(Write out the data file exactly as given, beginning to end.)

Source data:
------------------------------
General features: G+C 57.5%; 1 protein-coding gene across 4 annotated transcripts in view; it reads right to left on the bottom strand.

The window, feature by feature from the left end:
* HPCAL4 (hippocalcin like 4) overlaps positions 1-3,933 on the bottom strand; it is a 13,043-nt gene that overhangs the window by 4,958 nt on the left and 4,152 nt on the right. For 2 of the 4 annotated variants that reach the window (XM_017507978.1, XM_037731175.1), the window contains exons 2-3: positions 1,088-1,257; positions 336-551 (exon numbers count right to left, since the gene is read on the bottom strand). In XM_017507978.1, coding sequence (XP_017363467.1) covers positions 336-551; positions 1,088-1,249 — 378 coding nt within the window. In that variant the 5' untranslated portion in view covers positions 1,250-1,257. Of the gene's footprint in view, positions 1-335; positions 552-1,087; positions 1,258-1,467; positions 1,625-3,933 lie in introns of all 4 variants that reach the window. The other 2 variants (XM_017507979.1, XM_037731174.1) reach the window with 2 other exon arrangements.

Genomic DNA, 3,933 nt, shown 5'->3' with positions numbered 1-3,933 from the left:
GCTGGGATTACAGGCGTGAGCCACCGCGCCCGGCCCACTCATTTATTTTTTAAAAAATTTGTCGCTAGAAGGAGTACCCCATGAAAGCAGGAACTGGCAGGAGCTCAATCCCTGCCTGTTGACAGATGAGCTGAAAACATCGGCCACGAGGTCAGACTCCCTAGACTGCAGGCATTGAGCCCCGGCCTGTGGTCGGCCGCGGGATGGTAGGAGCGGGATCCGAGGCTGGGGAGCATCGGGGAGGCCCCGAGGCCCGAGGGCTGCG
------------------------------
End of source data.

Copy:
General features: G+C 57.5%; 1 protein-coding gene across 4 annotated transcripts in view; it reads right to left on the bottom strand.

The window, feature by feature from the left end:
* HPCAL4 (hippocalcin like 4) overlaps positions 1-3,933 on the bottom strand; it is a 13,043-nt gene that overhangs the window by 4,958 nt on the left and 4,152 nt on the right. For 2 of the 4 annotated variants that reach the window (XM_017507978.1, XM_037731175.1), the window contains exons 2-3: positions 1,088-1,257; positions 336-551 (exon numbers count right to left, since the gene is read on the bottom strand). In XM_017507978.1, coding sequence (XP_017363467.1) covers positions 336-551; positions 1,088-1,249 — 378 coding nt within the window. In that variant the 5' untranslated portion in view covers positions 1,250-1,257. Of the gene's footprint in view, positions 1-335; positions 552-1,087; positions 1,258-1,467; positions 1,625-3,933 lie in introns of all 4 variants that reach the window. The other 2 variants (XM_017507979.1, XM_037731174.1) reach the window with 2 other exon arrangements.

Genomic DNA, 3,933 nt, shown 5'->3' with positions numbered 1-3,933 from the left:
GCTGGGATTACAGGCGTGAGCCACCGCGCCCGGCCCACTCATTTATTTTTTAAAAAATTTGTCGCTAGAAGGAGTACCCCATGAAAGCAGGAACTGGCAGGAGCTCAATCCCTGCCTGTTGACAGATGAGCTGAAAACATCGGCCACGAGGTCAGACTCCCTAGACTGCAGGCATTGAGCCCCGGCCTGTGGTCGGCCGCGGGATGGTAGGAGCGGGATCCGAGGCTGGGGAGCATCGGGGAGGCCCCGAGGCCCGAGGGCTGCG